Gert & Uwe Tobias: der osten im norden des westensby Stephanie Buhmann
Team Gallery, May 8 – June 14, 2008
A few months after their much-discussed exhibition at the Museum of Modern Art, Gert and Uwe Tobias now make their New York commercial gallery solo debut. As odd as it might seem that these collaborating twins found their entry into the local art scene via one of its most prominent institutions, it fits with the overall mystique of their work.
Seemingly coming out of nowhere while referencing everything along the way, the Tobiases’ work is a unique mélange of Russian constructivism, symbolism, Bauhaus, folklore, figuration and romanticism, which is cooked together with a solid dose of humor and an aesthetic that is much informed by contemporary graphic design. The Tobiases comment on this visual anarchy in the title of their show, which summons the romance of a weathervane: “the east in the north of the west.” It is a locating description, at once all-inclusive and distinct, functioning as a general homage to the freedom found in art and the artists’ revolt against stigmatization. It can be further understood as the artists’ nod to their own travels, leading them from Eastern Europe, where they were born in Kronstadt, Romania, in 1973, to Cologne, Germany, where they currently reside, and into the future, to wherever their globe-spanning career might take them.
Considering the amount of processed information and experience in the Tobiases’ oeuvre, it must be a great advantage to work as a close-knit duo, with each other’s constant constructive and editorial input, fact-checking and reminiscing. It is a microscopic view of humanity’s collective consciousness, so to speak, which, in the Tobiases’ case, weaves various loose strings into works whose content is as eclectic as their form. While the Tobiases also have worked extensively with sculpture and installation, this exhibition features large woodcuts and wall paintings and smaller drawings, some of which include collage and some that were made with a typewriter. There is a sense of whimsy in this installation, where a playful character can suddenly emerge from fields of abstraction like an octopus surfacing from the depths of the ocean.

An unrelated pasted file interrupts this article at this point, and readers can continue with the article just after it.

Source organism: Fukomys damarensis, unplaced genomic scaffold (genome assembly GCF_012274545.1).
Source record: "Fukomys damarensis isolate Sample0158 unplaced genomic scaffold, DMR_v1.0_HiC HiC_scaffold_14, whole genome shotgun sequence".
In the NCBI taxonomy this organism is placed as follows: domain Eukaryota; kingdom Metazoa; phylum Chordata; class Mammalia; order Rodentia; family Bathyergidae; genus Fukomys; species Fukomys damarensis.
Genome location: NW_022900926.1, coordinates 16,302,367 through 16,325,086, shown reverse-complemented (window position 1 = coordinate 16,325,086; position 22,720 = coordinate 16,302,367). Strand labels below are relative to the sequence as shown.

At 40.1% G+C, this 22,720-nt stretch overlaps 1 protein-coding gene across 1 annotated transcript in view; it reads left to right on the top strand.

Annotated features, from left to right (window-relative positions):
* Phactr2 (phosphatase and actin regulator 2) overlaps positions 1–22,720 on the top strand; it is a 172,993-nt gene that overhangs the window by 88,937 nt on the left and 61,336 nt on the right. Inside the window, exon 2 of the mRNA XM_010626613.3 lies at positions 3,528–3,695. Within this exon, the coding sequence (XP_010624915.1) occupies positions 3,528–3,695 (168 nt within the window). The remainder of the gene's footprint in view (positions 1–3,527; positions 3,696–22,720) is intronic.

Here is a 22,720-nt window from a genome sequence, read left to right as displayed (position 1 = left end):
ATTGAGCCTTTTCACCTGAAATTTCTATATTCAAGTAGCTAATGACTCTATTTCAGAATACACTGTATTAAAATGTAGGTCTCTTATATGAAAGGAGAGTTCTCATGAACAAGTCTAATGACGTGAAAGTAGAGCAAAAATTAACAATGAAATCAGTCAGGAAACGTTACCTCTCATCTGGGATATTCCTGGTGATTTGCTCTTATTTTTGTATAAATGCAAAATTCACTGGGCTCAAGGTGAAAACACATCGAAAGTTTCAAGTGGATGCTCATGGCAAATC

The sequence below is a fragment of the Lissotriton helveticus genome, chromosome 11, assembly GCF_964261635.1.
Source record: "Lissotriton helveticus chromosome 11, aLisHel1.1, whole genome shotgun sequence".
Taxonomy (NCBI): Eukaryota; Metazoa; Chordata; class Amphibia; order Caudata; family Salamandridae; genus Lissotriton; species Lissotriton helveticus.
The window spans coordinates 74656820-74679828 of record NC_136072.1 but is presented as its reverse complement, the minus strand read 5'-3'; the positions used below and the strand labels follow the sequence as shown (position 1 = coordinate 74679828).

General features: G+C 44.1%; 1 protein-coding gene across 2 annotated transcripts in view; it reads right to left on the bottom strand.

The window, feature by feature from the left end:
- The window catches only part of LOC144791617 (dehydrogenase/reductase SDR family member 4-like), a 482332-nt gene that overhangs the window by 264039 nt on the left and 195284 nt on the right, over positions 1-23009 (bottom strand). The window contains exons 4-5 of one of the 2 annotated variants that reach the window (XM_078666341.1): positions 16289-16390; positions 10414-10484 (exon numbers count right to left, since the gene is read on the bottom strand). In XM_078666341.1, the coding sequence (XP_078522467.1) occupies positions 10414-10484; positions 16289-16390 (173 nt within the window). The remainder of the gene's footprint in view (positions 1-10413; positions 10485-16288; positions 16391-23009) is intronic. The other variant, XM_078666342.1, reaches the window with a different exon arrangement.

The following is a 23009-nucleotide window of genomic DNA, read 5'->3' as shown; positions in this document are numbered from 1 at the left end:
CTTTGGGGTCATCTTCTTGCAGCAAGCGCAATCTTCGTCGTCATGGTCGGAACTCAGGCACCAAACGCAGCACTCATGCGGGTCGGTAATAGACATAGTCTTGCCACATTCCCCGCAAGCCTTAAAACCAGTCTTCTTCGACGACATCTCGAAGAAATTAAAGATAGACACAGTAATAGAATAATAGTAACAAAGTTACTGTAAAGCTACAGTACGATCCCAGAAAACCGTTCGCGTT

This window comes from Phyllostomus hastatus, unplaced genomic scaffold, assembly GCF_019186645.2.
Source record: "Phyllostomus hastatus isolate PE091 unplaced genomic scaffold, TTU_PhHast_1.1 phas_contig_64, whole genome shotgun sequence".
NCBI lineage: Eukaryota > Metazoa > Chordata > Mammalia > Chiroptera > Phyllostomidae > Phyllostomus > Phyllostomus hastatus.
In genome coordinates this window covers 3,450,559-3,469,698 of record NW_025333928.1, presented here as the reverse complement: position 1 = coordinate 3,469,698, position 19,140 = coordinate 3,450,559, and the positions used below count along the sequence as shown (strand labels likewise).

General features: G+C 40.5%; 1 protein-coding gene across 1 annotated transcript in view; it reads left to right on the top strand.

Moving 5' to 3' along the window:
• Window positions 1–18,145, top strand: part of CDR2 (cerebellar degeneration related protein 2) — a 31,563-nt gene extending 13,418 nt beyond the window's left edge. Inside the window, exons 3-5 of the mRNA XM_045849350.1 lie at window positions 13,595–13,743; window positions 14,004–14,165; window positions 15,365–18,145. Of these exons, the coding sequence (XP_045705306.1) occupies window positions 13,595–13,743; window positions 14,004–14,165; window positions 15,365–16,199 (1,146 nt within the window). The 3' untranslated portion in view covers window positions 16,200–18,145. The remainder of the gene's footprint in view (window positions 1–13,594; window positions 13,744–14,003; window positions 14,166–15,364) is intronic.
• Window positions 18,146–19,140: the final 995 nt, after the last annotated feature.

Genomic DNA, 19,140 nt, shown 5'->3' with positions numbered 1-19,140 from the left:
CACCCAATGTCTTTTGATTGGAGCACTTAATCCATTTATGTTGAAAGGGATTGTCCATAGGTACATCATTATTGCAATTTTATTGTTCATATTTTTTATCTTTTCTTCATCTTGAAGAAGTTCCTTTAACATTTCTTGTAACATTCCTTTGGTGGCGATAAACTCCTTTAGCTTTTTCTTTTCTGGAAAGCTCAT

However dense the information, the Tobiases prefer installations that stress structural clarity. Works are neatly framed, hung at unusual heights, like jumpy notations on a piece of sheet music, and entire walls are often compartmentalized with the help of solid colors. In this exhibition, as was the case at MoMA, there is an intriguing rhythm to the madness. At the end of the day, the Tobiases will make sure that nothing will be predictable or, worse, look arbitrary.